Mainstream Press Account In Australia Makes The Case For Why 'Piracy' Is Not The Problem

from the a-wonderful-essay dept

You don't quite expect to see this sort of thing on a mainstream press source, but ABC, down in Australia, has a feature piece entitled, The case for piracy, which sounds quite similar to many of the things we tend to talk about. It argues that the old school opinion that "piracy bad, copyright good" may not be particularly accurate -- and, in fact, it could be argued that "copyright owners" are in many ways their own worst enemies. If you think that sounds like the same thing we've been saying for over a decade, then you're correct -- but you probably haven't seen something like this show up in the mainstream press.

Much of the article focuses on how various industries abuse copyright to do anti-consumer activities, and how infringement is often the only way around it -- even for people who want to pay. The article also covers the recording industry's own suicidal tendencies.
Rather than give customers what they wanted publishers threw every toy they had out of the pram and hit the litigation button. One example saw the recording industry sue a 12-year old girl and won $2000. From her point of view she was simply using a free service on the internet that all her friends were using and discussing. One wonders how happy the recording industry was with its $2000 payout. Over the years industry bodies have spent far more money suing people than they recouped through the courts.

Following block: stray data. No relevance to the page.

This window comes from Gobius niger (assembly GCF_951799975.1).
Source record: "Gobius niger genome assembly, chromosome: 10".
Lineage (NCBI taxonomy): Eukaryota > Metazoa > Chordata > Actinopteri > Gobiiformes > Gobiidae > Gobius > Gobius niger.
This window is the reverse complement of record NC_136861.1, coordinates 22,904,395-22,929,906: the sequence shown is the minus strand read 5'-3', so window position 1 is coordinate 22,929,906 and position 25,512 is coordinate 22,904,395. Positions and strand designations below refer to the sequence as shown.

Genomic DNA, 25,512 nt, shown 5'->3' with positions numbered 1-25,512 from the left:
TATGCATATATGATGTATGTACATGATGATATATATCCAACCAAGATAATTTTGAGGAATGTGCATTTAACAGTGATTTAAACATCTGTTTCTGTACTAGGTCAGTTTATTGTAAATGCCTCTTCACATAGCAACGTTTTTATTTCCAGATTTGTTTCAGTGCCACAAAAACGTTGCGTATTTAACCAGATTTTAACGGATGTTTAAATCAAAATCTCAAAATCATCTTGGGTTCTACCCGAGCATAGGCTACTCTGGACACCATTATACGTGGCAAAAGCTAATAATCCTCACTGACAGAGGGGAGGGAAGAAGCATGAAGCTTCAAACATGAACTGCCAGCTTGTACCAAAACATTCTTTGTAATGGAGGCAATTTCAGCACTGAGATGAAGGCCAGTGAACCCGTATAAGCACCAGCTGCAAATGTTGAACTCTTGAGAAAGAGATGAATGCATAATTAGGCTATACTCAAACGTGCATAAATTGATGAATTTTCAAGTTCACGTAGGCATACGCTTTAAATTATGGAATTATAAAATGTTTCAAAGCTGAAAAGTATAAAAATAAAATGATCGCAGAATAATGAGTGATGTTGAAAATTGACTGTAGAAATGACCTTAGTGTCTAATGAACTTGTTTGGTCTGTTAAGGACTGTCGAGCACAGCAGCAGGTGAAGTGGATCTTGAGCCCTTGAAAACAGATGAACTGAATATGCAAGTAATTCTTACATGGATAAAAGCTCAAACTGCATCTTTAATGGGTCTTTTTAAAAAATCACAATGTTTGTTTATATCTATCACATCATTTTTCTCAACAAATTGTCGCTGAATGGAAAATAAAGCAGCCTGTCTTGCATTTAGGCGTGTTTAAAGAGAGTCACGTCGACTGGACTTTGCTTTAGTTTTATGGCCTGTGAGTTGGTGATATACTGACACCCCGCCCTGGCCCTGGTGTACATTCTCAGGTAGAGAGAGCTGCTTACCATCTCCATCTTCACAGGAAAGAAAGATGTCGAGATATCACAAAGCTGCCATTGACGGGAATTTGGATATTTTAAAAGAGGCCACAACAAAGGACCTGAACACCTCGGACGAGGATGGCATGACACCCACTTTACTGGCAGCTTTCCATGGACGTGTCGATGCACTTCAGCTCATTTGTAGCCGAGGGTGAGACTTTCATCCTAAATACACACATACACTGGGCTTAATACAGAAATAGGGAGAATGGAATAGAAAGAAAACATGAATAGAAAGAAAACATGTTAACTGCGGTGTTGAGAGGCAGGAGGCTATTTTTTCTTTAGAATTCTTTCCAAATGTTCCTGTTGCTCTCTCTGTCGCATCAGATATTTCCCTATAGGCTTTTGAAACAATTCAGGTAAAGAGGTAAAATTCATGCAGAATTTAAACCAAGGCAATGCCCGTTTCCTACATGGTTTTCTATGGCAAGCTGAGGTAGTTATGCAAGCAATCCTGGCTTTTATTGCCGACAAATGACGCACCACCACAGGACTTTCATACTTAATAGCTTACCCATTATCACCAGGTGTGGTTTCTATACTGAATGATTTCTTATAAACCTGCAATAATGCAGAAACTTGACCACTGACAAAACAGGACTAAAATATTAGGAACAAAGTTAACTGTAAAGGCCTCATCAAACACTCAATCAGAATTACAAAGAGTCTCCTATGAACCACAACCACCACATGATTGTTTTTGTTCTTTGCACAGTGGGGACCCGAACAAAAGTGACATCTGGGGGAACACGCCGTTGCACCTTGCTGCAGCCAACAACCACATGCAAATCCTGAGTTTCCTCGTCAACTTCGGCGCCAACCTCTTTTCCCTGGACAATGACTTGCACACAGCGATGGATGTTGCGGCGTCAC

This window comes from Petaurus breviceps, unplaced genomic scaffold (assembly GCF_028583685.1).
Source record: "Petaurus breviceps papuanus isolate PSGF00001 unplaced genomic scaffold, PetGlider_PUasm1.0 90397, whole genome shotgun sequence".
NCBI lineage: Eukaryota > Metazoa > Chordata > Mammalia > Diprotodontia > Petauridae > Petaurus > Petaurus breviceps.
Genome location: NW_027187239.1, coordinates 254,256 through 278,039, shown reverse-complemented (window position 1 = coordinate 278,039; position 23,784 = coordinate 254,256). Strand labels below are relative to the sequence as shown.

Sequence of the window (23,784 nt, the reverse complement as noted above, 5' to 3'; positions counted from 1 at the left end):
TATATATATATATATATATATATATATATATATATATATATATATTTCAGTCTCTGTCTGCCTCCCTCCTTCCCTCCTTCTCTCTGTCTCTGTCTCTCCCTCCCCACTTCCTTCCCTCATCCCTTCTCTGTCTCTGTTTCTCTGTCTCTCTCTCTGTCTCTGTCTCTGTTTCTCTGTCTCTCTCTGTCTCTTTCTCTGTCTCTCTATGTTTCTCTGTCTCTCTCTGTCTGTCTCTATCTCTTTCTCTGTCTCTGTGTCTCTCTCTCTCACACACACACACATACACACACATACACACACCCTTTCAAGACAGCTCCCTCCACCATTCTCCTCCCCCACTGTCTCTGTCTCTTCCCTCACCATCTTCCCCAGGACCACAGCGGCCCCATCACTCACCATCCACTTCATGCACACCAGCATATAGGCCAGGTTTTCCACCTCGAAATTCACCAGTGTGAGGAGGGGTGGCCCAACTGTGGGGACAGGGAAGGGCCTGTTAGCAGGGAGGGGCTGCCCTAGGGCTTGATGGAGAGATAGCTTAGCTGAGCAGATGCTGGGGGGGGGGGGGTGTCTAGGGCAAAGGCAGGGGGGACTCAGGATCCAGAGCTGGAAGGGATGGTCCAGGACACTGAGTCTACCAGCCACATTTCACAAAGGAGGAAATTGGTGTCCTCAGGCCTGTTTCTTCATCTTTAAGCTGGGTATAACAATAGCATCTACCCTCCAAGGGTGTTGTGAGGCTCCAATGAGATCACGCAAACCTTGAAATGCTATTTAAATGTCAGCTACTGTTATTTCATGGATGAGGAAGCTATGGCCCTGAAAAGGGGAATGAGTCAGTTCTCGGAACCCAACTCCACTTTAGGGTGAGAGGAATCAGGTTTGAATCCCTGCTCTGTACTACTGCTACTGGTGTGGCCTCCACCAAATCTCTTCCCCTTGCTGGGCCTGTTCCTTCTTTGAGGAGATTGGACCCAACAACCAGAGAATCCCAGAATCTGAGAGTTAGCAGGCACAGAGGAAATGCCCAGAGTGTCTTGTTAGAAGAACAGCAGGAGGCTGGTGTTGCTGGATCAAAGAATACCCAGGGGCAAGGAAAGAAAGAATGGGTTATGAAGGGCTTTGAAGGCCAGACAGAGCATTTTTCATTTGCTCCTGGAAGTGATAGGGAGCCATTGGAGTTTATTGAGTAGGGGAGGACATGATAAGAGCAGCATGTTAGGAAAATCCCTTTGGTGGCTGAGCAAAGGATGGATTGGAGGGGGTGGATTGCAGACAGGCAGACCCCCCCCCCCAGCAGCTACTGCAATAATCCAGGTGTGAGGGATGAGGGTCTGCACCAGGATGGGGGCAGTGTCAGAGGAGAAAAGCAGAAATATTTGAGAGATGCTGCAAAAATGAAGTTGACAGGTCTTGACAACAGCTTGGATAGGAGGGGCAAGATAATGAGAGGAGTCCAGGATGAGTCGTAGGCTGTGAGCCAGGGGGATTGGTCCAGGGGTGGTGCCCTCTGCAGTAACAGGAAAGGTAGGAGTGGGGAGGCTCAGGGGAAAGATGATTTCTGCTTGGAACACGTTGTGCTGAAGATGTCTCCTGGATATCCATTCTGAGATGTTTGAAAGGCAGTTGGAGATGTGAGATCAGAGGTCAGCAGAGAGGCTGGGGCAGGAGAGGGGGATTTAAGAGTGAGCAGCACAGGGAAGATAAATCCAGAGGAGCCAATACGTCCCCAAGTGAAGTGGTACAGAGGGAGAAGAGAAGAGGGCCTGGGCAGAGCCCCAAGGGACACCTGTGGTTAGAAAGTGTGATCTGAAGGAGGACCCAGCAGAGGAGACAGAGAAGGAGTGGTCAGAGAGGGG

One of the main reasons we all have anti-piracy slogans embedded in our brains is because the music industry chose to try and protect its existing market and revenue streams at all costs and marginalise and vilify those who didn't want to conform to the harsh new rules being set.
It really is a fantastic piece. Kudos to ABC for running it, and to writer Nick Ross for publishing such an article.

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  1. icon
    Chuck Norris' Enemy (deceased) (profile), 20 Oct 2011 @ 1:41pm

    Re:

    The lawyers were happy...they still got paid. Their employers (recording industry) only got $2k and a legal precedent of sorts...which completely stopped piracy in Australia (sarc).

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